The Writer in the Rheum: Fighting to Retain My Identity with Chronic Disease

For some reason, I'm shy about discussing my treatment choices in public forums such as Facebook or my blog. I believe treatment choices are highly personal, and tend to be controversial. I have friends and family who believe only in natural/alternative treatments, I have friends and family who believe only in medical treatments, and I have friends and family who believe in a combination, or integrative, approach.

Thankfully, I also have some friends and family who believe that the person effected should be the person to make the decisions about their own care, regardless of what they personally would do.

I still don't feel comfortable writing about my choices in regard to my treatment plan, but maybe someday I will. What I would like to say, is that a couple months ago I switched things up significantly, and about nine days ago, I started feeling better.

I have said many times that no matter how much pain I'm dealing with, I want to choose not to suffer. I believed in that concept strongly, but have to admit that the last month or two has been rough. My quality of life was shot, my pain was raging out of control, and morning stiffness? Let's just say that on Thanksgiving, it took about the same length of time to "thaw out" my spine, as most people spend thawing out their frozen turkeys. I was in a place that felt unending. I felt almost physically sequestered from my own life and my family. I wasn't enjoying my life, and I was clinging to the concept of hope -- that maybe something could still turn my life around. But, to be honest, I wasn't sure it was out there.

My spinal pain was nearly unbearable. I woke every morning feeling as if someone had broken my back in the night. I could barely move, I couldn't bend, and the pain was reaching the upper limits of my experience.

I spent a great deal of time with a question rattling around through the haze in my brain:

Is there a writer in the rheum?

I am a writer. Other than being a mother, it's my highest calling, highest pleasure, and how I identify myself.

I was losing my ability to hang onto the dream of ever finishing my book, of ever writing articles again, of even getting back to this blog. I long to inspire others to face their lives with creativity, positivity, and an authentic lifestyle of thanksgiving.

But I was drowning. I have spent months fighting to stay afloat, fighting not to go under.

I felt I was in a cage of severe pain, and it was becoming harder and harder to function and interact.

I was afraid that I was losing my fight to maintain any quality of life, and that my dream of finishing my book, and starting new projects, would be unattainable. I was afraid that with a rheumatic disease raging out of control, my "writer" self would be lost.

I really don't know how much more I could have endured without some part of me slipping away forever; without losing my smile, my ability to be a friend or a good mother, or a writer.

I'm grateful beyond words (and as I've said here, words are kind of my thing) to say that I'm doing better. Just as I didn't know how to fight my way to the surface one more time, I'm doing better. I don't know if it's the change in treatment plan, or if I was in a brutal flare-up that is ending, but whatever the cause, I am unspeakably relieved.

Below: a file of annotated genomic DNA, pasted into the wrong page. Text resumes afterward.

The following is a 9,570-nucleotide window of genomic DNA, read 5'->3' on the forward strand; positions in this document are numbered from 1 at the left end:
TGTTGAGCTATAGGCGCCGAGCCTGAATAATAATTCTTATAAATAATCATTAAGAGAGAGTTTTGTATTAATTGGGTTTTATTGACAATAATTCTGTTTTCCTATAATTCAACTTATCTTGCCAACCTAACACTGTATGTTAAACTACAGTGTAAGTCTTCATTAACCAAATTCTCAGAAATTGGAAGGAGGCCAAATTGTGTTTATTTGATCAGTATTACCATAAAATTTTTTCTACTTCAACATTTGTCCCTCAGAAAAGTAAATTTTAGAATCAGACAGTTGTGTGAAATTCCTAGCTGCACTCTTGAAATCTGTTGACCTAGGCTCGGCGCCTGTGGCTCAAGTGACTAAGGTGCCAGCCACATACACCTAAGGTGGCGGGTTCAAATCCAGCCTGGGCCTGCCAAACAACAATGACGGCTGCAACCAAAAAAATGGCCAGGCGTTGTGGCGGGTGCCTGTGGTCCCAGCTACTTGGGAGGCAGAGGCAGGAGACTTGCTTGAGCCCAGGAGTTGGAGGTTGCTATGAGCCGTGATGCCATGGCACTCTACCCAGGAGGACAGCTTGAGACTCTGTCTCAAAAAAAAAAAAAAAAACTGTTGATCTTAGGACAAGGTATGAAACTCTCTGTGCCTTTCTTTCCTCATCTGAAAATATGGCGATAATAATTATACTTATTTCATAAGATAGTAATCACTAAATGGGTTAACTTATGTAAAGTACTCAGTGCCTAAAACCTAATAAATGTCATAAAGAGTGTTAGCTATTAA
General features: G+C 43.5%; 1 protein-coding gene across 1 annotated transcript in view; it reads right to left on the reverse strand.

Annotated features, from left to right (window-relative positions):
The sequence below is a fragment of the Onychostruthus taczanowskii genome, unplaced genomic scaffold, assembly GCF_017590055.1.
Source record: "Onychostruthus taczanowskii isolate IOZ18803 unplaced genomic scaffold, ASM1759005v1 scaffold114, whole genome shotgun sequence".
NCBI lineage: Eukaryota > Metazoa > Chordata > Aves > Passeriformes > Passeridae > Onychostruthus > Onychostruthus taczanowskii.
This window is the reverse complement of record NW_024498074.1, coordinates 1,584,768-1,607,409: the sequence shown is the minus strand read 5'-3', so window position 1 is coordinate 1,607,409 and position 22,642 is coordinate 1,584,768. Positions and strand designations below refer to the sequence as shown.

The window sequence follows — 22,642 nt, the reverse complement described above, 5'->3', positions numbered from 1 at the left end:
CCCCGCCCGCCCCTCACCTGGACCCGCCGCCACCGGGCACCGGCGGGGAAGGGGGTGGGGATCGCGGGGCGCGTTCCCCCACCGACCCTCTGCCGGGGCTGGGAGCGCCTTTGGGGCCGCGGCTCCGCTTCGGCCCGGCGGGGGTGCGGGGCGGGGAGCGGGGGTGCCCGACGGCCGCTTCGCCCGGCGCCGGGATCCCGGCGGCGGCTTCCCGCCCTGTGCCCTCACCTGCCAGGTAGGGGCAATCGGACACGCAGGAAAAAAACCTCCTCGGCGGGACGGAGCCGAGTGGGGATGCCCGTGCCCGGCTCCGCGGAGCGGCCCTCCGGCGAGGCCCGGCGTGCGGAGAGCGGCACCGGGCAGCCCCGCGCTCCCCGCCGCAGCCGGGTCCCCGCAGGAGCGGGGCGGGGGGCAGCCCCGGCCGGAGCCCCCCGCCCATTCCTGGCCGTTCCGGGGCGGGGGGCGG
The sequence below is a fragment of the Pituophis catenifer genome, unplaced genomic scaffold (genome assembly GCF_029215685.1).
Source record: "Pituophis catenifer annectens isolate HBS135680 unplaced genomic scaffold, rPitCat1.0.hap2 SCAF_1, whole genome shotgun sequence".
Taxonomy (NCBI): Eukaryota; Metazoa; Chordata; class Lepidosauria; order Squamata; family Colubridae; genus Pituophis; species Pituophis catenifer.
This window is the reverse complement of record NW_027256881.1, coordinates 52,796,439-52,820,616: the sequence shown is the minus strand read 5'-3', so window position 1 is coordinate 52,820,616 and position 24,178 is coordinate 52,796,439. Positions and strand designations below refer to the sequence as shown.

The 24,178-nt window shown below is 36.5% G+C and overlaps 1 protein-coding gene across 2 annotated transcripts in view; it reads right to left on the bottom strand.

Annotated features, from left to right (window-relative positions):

A week ago we went to a Christmas concert. During intermission, I walked with my six year-old up and down three flights of stairs. I couldn't have done that before. I'm still excessively tired, I'm still running low-grade fevers frequently, and pain is still present, but the glass wall separating me from my life and my family has shattered down. I can touch them now, I can interact again, and my mind is starting to awaken.

I'm more committed than ever to write.

Because, you see, this is my story. It's mine and it's true. And maybe some part of my difficult reality will ease some hurting part in you.

Please don't give up on your dreams and fighting for your best life. I made a choice to fight, and I'm so grateful to be emerging from this dark place.


  1. I am beyond grateful to hear this Jenn. You are an amazing woman, mom, wife, friend, and writer. You are finally coming out of what I call the crisis years and awakening to yourself again. I'm sorry that it has been such a long struggle but that struggle will always serve you well into the future because you will fight with every fiber of your being to not let your life go back there and you have learned a deep empathy that can only come from a dark and painful place. All my love and hope for your continued improvement. xO

  2. Thank you so very much for sharing. I can identify with so much of what you are saying. I was diagnosed with Fibromyalgia years ago. The pain can go from intense to bearable...but it is pretty much constant. This world often feels like a lonely place when we are stuck in the pain cycle and often isolate because of it. I am a doer. I hate asking for help. The one thing that has kept me going is my faith in God. If I am having a very painful day I repeat "this too will pass". I encourage you to keep sharing your journey. God has given you the gift of writing to be an encouragement to others.
    God Bless you,

  3. Such a clever title! What a fine mind you have, to be able to harbor such a gem when awash in so much pain. I am so very sorry that it's been so bad. I'm so thankful the wall is down and you can feel human again. I hope and pray for continued improvement and a thriving life for you.